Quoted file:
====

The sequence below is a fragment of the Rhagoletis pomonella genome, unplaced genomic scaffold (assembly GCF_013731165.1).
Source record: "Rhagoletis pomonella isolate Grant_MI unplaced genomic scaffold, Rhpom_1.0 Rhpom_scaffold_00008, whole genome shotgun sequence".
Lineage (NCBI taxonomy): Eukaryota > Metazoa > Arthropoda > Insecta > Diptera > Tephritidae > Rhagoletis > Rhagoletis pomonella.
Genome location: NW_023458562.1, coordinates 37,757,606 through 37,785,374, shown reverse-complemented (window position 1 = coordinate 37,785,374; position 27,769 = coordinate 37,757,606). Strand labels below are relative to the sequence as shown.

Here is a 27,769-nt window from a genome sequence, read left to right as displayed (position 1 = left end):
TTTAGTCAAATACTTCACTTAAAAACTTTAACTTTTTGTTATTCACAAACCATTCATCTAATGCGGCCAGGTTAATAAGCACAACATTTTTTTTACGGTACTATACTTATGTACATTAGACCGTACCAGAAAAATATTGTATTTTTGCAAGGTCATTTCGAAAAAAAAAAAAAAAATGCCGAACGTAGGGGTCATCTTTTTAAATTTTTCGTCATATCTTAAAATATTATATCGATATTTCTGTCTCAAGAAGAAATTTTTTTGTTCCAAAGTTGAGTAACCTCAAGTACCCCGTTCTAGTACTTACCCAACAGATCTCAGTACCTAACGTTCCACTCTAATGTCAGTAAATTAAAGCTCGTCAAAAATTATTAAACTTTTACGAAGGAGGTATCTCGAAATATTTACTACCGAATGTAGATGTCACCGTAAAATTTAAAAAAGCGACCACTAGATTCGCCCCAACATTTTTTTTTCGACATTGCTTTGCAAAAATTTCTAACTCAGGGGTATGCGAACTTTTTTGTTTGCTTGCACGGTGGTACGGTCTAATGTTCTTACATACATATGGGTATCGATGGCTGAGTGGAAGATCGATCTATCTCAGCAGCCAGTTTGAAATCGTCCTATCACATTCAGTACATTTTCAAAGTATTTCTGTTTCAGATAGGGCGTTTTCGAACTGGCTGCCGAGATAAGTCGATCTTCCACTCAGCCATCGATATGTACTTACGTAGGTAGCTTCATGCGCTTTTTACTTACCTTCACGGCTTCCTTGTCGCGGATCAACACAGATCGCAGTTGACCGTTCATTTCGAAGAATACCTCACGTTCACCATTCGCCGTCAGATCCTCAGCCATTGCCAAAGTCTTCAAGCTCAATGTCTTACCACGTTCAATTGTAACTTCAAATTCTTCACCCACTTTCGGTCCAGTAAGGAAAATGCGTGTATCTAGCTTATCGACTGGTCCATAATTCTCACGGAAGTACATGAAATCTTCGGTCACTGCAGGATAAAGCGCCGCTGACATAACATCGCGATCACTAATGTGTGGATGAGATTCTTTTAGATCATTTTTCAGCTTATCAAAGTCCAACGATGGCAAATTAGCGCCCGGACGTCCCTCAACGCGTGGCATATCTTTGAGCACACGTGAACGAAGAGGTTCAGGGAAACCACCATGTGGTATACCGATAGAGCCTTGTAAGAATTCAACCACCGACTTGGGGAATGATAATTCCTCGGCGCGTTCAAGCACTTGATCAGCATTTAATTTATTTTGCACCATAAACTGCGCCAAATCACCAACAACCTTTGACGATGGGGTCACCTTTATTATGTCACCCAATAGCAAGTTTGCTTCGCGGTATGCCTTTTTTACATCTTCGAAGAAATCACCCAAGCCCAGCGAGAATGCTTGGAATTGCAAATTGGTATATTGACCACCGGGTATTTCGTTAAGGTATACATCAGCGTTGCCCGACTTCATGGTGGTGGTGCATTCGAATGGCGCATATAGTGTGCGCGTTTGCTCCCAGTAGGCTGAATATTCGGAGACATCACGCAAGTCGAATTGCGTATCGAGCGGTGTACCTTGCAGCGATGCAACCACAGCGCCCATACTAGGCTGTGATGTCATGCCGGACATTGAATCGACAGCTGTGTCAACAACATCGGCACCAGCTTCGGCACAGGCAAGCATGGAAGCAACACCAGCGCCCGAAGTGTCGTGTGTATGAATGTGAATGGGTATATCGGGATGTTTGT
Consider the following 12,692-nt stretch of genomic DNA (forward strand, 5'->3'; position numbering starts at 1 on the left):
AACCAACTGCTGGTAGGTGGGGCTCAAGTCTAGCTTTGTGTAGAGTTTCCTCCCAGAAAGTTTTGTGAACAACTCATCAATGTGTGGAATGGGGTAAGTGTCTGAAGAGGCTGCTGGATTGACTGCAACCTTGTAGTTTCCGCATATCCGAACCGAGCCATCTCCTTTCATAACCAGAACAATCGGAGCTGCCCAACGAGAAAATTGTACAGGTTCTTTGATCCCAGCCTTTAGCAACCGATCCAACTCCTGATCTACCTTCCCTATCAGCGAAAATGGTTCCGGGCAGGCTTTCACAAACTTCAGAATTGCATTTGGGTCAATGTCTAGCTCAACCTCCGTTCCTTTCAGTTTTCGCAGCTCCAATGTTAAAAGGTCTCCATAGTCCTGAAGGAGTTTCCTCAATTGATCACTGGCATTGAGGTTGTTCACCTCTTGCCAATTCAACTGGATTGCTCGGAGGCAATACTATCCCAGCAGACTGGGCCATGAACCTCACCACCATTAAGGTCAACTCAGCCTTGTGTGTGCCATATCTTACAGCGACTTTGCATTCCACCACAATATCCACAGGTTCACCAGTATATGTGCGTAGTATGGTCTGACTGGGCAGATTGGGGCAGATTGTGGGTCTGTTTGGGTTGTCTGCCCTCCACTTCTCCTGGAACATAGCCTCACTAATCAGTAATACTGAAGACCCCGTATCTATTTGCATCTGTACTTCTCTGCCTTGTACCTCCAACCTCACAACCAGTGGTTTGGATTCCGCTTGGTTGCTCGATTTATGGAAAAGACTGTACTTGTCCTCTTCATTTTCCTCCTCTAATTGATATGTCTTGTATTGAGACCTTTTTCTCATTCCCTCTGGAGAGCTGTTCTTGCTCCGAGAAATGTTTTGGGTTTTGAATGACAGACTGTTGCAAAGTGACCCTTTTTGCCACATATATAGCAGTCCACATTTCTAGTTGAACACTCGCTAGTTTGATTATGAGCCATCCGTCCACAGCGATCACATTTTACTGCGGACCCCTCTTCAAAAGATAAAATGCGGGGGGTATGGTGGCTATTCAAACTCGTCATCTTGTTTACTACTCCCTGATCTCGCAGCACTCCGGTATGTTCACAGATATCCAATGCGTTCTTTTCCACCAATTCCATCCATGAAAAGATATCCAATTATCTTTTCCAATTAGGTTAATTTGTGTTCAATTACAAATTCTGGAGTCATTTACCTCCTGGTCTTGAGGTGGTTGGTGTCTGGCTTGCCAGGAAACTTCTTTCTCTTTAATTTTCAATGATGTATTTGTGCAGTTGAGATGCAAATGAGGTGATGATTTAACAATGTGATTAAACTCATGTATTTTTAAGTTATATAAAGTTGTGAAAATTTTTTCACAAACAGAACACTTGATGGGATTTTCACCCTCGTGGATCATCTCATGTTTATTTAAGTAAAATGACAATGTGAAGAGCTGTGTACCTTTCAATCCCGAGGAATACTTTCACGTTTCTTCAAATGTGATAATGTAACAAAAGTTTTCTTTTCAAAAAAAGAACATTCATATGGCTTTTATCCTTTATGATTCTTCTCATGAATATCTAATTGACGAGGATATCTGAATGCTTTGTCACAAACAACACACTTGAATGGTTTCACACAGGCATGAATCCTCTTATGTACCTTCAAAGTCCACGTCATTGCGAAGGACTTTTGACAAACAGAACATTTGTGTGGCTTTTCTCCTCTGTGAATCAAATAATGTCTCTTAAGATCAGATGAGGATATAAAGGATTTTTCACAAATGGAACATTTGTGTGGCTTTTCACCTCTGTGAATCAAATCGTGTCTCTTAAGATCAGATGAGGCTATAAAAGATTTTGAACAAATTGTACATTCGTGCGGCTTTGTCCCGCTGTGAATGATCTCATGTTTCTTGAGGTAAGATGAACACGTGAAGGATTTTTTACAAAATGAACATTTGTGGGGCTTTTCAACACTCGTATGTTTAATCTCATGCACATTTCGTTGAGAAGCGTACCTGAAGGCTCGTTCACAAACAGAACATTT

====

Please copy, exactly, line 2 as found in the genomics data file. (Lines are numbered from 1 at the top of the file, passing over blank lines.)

Source record: "Rhagoletis pomonella isolate Grant_MI unplaced genomic scaffold, Rhpom_1.0 Rhpom_scaffold_00008, whole genome shotgun sequence".